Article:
Gerry Canavan

the smartest kid on earth

Saturday Potpourri: Immortality, There Will Be Blood, Comics, Zombies, The Affluent Society

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Saturday potpourri:

* Science is still teasing me with dreams of immortality:

A genetically engineered organism that lives 10 times longer than normal has been created by scientists in California. It is the greatest extension of longevity yet achieved by researchers investigating the scientific nature of ageing.

* At culturemonkey, Ryan’s got an essential take on There Will Be Blood that I think people who have seen the movie should be very interested in reading. (There’s a good sidebar on No Country for Old Men too, the movie with which There Will Be Blood will forever be paired.) Click the [+/-] for a brief, spoiler-laden excerpt.

In TWBB one gets the impression from Eli, a grotesque parody of Christianity as both the paradigmatic model for non-capitalist politics and a type of show business, that stories can no longer be seriously invested in. Instead we learn to see Plainview the same way he sees others: “I see the worst in people. I don’t have to look past seeing them to get all I need.” In the much-criticized final showdown in the bowling alley, this impression of God and his earthly salesmen is rendered painfully concrete. It’s the scene where the film’s facade of realism, though always unsettled, is strained to the point of absurdity: the priest recants, he is made to suffer for his sins, and behold, his milkshake, it hath been drunk! But not even the grand narrative of entrepreneurial capitalism can survive past the last shot. The realization that has been building over the course of the film, in the form of Plainview’s increasingly strained encounters with Standard Oil and the unstoppable expansion of monopoly power it represents — that the individual capitalist is no longer a suitable vessel for the daemon of capital — comes at last to fruition, and so with the resignation “I’m finished,” the lights go out. The camera apparently hasn’t the right to follow. But is it irrational hope to wonder if nostalgia for the end of a distant era can reflect any light back on the end of one still present? Or has Plainview eaten that as well?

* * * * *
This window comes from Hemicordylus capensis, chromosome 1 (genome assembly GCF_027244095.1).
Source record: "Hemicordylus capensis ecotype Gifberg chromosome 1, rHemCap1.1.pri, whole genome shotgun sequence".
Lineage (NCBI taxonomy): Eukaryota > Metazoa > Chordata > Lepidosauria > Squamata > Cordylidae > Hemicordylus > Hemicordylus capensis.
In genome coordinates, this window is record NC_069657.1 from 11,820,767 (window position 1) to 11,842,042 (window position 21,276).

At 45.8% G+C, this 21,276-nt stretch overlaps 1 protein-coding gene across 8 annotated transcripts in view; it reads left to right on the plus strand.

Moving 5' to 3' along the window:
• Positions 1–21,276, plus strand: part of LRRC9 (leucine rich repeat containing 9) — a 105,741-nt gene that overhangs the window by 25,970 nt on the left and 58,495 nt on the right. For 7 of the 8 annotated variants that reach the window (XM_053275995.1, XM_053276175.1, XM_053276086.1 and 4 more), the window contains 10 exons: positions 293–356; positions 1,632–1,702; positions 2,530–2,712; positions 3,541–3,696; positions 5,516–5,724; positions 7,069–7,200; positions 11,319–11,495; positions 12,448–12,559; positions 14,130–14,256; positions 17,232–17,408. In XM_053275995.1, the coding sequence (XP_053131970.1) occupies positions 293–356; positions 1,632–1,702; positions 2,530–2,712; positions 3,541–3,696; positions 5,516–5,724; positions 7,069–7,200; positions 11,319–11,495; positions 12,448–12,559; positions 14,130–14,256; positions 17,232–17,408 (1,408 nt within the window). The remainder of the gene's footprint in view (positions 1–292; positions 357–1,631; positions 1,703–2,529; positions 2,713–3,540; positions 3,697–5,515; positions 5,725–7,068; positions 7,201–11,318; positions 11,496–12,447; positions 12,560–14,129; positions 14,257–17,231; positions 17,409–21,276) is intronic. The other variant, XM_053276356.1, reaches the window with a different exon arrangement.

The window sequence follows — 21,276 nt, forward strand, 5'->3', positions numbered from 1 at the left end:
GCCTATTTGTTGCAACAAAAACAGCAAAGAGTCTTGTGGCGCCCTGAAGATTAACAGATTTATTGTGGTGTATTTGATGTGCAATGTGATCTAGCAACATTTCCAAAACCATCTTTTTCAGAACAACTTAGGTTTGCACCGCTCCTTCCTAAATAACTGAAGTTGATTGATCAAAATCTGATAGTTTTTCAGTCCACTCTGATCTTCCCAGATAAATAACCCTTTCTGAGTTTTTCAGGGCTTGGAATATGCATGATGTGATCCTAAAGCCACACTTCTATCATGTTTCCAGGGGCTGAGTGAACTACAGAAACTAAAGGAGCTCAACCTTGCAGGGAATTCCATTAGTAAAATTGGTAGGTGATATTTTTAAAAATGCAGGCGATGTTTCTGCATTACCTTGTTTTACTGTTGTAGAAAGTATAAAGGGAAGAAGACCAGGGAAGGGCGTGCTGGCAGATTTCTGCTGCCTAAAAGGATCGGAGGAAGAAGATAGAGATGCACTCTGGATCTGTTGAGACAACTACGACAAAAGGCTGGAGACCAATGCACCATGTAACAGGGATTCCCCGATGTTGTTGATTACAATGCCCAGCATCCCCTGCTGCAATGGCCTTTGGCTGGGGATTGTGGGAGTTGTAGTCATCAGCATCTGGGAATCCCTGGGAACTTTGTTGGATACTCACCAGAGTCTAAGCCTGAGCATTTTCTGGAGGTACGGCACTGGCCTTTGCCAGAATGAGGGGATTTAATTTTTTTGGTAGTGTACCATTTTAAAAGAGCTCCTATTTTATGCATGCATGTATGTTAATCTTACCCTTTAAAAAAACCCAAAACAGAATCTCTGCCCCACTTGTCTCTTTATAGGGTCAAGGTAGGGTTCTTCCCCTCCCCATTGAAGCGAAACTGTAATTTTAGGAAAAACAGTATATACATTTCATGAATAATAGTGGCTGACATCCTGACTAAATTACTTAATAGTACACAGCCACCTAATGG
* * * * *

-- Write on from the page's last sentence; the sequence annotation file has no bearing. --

Not to toot my own horn, but I think there have been some interesting points made by both Ryan and myself in the comments of that post, too.

* Sci-Fi Weekly has a good interview with George Romero on Diary of the Dead and what’s next for the definitive zombie franchise.

Romero: I have this balls-out comedy zombie thing that I have wanted to do for three years. It’s basically the coyote and the roadrunner. It’s one human and one zombie. You can do a lot of damage to a zombie and it still lives. So I just had this idea that I’d love to do that as almost a cartoon. That’s the one that’s closest to my heart, but I don’t know if anyone’s ever going to get it enough to say, “OK, we’ll finance that.”

* Although most people have been saying that the writers’ strike won them a good deal, delightful crackpot Harlan Ellison insists the writers actually got taken for a ride.

* It has become so much part of conventional wisdom that affluence is a problem that it is hard to imagine that attitudes were ever different. The media is full of stories about problems that allegedly owe much to our affluent lifestyles, including environmental degradation, social inequalities and even mental illness. Daniel Ben-Ami at the Spiked Review of Books remembers John Kenneth Galbraith’s excellent The Affluent Society as a prelude to launching a broadside attack on it.

* And at the Valve, John Holbo says Douglas Wolk’s Reading Comics is the best work of literary criticism of the last year. I’ve been meaning to pick this up; now I have no excuse not to.

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